Prof. Greg Johnson, former Chair of the Department of Religious Studies at the University of Colorado at Boulder, studies repatriation and reburial disputes in American Indian and Hawaiian contexts, as a means to understand the ways religious claims are announced, enlivened, and contested in the contemporary moment. He was a guest lecturer at UA last year and has written the following unsolicited response to a recent post on our grad blog.
In your face resistance is a hallmark of Hawaiian culture. Colin McElvenny gets that right, and I find his thoughts interesting and provocative. I simply want to round out the picture a bit by way of adding a few observations pointing to the historical depth and political contexts of this phenomenon.
From fierce ki`i (images) of the god Ku, shark-tooth clubs, lua (“bone breaking,” a Hawaiian form of martial arts), male hula that resembles Maori haka in its aggressive style, and intense feats of physical prowess, including big wave surfing, open-ocean voyaging, skin-diving, to contemporary images and actions, including liberating objects from museums, occupying sites on the basis of sovereignty claims (including city parks and `Iolani Palace), to big trucks with intimidating bumper stickers (e.g., Haole Go Home), and, yes, even images of guns, contemporary Hawai`i is a place of intensely combative imagery.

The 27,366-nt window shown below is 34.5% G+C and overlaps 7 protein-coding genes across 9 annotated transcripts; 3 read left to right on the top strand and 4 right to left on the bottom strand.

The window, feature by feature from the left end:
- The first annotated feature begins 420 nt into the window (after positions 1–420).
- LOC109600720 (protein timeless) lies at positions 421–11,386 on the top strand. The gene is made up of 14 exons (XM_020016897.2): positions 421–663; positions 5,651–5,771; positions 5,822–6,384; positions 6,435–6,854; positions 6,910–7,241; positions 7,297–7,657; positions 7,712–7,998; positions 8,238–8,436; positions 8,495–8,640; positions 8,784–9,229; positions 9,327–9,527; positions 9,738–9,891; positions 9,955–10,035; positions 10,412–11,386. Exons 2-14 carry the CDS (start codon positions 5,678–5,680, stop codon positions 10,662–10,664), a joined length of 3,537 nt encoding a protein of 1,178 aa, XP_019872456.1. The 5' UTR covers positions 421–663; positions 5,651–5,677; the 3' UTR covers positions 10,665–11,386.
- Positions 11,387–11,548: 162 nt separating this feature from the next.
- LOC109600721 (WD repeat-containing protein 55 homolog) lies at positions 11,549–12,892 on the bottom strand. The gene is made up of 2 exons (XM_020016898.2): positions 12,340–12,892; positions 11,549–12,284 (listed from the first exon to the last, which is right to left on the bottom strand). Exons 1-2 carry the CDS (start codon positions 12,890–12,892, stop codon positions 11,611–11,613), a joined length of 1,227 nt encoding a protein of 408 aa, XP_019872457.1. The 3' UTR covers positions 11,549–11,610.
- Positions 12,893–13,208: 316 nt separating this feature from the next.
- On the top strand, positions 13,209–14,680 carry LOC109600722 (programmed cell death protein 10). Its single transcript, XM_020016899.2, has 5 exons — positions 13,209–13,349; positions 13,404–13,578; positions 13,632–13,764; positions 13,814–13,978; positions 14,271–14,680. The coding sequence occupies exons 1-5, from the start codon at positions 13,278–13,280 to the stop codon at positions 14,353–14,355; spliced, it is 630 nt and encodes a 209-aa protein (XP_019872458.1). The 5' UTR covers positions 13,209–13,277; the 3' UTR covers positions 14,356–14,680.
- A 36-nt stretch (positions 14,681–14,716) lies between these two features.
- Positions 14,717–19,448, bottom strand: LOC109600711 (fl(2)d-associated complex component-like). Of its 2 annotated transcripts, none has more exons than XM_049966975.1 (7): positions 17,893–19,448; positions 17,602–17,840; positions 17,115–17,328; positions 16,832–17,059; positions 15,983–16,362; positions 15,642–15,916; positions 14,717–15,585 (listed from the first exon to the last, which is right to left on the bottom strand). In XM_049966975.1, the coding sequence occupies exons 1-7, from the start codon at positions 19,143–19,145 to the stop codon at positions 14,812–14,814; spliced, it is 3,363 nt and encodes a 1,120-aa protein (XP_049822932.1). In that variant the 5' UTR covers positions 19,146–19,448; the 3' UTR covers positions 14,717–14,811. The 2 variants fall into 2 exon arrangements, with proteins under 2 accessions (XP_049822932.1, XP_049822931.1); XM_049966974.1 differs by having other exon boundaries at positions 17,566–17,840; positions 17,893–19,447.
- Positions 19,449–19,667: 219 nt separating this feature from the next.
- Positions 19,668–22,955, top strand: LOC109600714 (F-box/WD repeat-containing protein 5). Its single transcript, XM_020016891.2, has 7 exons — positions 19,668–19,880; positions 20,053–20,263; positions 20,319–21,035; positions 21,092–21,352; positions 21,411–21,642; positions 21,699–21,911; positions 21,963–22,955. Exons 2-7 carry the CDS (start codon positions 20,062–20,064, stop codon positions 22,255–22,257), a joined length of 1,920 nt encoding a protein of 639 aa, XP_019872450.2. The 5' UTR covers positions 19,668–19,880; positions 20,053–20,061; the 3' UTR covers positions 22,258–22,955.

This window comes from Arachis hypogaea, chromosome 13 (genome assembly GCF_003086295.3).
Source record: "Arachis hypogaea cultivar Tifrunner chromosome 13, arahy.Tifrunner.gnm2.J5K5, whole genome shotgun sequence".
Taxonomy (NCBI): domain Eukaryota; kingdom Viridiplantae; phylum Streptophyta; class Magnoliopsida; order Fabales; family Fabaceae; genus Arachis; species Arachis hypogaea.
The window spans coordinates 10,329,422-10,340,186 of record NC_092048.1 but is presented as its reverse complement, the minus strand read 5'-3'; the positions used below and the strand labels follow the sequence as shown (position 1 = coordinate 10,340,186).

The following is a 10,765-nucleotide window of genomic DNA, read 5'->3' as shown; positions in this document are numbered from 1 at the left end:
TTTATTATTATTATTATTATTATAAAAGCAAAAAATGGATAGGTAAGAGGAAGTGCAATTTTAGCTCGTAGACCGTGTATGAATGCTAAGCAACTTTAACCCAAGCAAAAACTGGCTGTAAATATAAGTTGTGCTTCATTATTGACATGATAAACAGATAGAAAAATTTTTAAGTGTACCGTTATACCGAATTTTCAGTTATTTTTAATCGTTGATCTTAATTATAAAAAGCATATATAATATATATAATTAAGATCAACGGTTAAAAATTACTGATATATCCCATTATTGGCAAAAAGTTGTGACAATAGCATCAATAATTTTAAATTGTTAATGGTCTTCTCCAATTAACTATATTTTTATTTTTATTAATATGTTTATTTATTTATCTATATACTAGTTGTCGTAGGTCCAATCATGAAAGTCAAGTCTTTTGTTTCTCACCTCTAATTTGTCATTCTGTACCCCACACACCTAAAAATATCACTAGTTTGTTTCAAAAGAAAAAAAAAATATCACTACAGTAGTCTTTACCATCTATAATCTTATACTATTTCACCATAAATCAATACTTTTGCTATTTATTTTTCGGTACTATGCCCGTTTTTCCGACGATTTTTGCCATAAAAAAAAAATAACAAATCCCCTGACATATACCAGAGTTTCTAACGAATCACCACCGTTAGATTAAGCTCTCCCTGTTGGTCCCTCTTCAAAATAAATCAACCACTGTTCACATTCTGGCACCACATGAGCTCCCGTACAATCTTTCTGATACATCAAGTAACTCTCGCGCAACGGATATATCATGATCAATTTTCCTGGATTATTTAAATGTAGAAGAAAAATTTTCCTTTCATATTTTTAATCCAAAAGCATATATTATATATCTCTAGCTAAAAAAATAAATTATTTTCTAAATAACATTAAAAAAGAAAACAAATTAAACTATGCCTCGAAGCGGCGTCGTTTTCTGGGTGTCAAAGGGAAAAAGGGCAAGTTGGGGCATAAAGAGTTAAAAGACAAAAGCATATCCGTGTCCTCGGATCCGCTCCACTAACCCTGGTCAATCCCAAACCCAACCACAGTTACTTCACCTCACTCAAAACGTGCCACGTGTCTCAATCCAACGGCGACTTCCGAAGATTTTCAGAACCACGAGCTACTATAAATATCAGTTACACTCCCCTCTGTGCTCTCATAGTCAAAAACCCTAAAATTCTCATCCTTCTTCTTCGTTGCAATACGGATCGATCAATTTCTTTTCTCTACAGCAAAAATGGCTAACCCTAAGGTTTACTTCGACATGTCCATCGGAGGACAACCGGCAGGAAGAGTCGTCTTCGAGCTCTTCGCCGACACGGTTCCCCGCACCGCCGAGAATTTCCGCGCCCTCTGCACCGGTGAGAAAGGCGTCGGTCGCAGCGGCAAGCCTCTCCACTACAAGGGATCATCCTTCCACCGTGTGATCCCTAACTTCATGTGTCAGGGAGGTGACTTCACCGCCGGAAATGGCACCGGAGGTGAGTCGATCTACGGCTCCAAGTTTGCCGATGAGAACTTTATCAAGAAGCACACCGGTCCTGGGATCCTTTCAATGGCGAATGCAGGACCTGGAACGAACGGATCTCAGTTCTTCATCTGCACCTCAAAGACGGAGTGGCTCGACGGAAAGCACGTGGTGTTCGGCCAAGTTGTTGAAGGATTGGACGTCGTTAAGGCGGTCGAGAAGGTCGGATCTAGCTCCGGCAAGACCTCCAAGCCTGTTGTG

As McElvenny suggests, one can certainly look to the hyper-militarized post-contact history of Hawai`i as one source of this phenomenon. There can be no doubt that violent episodes in colonial history (one thinks of the massacre at Olowalu and the forced removal of Queen Liliuokalani, for example, not to mention countless episodes of “gunboat diplomacy”) set the stage for in-kind responses, at least at the level of symbol. A similar point could be made about the manifest militarization of the islands from territorial times to the present. Here Pearl Harbor stands out in the “American” imaginary, but for many Hawaiians the target of resentment is how the U.S. government has treated Kaho`olawe, an island the military used as a bombing range for decades, quite literally blowing it to oblivion. Countless days of effort by Native Hawaiians to restore some life and integrity to the island are just beginning to show results several decades after the bombing stopped. Also notable for Hawaiians is the sheer presence of the U.S. military—not only in ports, but also on land, and lots of it, much of it land taken from Hawaiians in recent cultural memory. It would be hard not to turn to guns as a symbolic resource when they are what you see day in and day out. In terms of the gun shirts and stickers McElvenny describes, aspects of the Defend Hawai`i movement surely stem from this kind of quotidian antagonism.